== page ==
1. Slice the lemon or lime in half the long way.
2. Lay the cut halves down and halve them again. 3. Cut wedges from the lemon or lime quarters.

Lemon Twists

What is the Difference Between Top Shelf and Well Drinks?

What is the Difference Between Top Shelf and Well Drinks?

What are Well Drinks?

A rail or well drink is usually served when a customer does not specify that a particular brand of liquor be used. For example, a customer order for a “Scotch and soda” would lead the bartender to use a rail/well Scotch whisky and would be priced as a rail drink, whereas ordering “Glenfiddich and soda” would be a call drink.

What are Call Drinks?

Call liquors are known as such because the customer “calls” or requests a particular brand of liquor. Certain expensive brand-name liquors are not considered or priced as call, but are instead known as “top-shelf” liquors, both from their placement on the shelves and from their price relative to the other liquors available.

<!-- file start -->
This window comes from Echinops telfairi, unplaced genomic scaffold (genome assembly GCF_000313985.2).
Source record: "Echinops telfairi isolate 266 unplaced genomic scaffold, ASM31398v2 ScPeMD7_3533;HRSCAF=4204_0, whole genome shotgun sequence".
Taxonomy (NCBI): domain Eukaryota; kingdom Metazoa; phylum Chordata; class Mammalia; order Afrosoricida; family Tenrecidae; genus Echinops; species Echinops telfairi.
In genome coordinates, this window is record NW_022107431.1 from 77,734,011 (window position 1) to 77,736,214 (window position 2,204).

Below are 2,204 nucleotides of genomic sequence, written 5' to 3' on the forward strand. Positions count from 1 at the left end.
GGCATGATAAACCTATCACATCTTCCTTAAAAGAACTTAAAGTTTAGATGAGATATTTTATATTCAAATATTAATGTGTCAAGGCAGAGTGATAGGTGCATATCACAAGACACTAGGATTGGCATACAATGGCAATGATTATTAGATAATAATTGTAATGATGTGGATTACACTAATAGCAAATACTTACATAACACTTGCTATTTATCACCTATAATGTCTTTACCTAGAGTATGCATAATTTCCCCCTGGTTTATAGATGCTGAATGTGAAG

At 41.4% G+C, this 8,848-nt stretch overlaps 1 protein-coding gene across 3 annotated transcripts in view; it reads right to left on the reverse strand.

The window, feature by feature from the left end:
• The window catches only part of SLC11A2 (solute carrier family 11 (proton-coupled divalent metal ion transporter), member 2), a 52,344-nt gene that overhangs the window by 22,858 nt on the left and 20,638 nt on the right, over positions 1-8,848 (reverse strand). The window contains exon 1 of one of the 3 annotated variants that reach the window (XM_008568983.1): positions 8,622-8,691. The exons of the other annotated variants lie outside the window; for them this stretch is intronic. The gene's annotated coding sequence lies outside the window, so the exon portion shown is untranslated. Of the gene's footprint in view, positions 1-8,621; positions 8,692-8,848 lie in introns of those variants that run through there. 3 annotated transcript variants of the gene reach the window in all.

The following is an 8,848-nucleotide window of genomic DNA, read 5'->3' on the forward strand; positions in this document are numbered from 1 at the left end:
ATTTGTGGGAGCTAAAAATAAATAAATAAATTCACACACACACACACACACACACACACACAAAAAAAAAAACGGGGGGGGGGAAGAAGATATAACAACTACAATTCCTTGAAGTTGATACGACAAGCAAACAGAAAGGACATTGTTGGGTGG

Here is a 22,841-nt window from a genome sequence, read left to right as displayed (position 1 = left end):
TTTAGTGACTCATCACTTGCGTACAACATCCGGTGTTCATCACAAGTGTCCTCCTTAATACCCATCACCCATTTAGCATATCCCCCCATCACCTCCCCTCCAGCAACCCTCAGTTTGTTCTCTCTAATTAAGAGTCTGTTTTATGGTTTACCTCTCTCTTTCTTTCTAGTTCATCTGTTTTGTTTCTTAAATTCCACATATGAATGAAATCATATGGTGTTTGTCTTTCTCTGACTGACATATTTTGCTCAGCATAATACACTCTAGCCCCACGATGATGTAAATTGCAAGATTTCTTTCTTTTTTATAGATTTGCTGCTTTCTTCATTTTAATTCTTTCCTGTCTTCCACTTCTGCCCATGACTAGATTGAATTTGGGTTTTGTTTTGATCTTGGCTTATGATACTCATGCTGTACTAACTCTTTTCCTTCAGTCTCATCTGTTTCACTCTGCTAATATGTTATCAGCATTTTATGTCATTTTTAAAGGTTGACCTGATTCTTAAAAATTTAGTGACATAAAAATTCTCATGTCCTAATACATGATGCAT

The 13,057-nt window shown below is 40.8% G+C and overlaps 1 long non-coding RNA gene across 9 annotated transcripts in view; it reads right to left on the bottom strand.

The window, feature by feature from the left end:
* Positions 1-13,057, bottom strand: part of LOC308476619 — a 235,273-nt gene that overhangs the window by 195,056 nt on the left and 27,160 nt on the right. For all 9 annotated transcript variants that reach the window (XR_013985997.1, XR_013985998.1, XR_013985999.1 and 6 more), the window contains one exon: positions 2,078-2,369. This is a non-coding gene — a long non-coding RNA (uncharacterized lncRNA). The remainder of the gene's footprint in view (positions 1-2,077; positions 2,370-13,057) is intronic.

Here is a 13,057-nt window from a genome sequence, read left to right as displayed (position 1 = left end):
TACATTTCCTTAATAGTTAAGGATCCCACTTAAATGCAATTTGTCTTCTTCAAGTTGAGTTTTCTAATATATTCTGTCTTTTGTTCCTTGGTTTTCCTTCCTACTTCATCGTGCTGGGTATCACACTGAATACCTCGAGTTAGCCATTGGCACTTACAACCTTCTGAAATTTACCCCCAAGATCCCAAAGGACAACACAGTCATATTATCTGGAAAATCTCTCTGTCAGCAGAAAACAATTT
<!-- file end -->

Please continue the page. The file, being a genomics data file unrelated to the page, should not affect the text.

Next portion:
What’s the Difference in Price and Quality?

Drinks using the ‘Well’ liquors are the lowest priced drinks.

Drinks using the ‘Call’ liquors are charged at a higher rate.

Drinks using ‘Top shelf’ liquors are the highest priced drinks.

Drinks using several liquors are charged at a higher rate.

EACH establishment has its own price structure, but the following may give you an idea:

What are Some Examples of Well and Top Shelf Liquors?

Top Shelf VODKAS frequently include: Grey Goose, Kettel On, Belvedeire

Call VODKAS frequently include: Stolichnaya, Finlandia, Skyy, Absolut, Smirnoff

Top Shelf GINS frequently include: Bombay Saphire, Tanqueray Silver

Call GINS frequently include: Beefeater, Bombay, Boodle, Tanqueray

Top Shelf RUMS frequently include: Bacardi 151, Mount Gay

Call RUMS frequently include: Bacardi Superior, Captain Morgan, Meyers, Malibu

Top Shelf TEQUILAS frequently include: Patron, Cuervo Reservo, Cuervo 1800

Call TEQUILAS frequently include: Cuervo Gold, José Cuervo, Cortez